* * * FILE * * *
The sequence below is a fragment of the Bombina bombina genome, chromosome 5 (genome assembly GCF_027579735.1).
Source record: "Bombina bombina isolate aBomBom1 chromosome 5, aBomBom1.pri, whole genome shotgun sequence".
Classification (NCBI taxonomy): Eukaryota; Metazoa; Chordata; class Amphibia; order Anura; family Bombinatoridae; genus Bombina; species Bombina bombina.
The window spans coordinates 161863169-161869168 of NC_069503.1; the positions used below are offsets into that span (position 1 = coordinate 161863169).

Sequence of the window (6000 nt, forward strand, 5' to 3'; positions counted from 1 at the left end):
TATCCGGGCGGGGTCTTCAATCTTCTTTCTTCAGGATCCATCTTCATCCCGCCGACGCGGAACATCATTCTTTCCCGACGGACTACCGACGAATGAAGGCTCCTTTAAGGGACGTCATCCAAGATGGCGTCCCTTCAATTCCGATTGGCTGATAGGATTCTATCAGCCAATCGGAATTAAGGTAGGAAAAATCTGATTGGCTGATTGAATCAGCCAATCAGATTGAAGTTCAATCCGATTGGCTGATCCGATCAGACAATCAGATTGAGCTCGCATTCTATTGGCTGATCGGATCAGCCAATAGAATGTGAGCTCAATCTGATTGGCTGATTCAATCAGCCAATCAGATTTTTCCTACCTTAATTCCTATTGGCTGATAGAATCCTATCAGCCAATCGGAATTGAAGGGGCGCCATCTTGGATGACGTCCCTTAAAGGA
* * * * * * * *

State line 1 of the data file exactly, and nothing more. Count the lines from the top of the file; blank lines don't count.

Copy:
The sequence below is a fragment of the Bombina bombina genome, chromosome 5 (genome assembly GCF_027579735.1).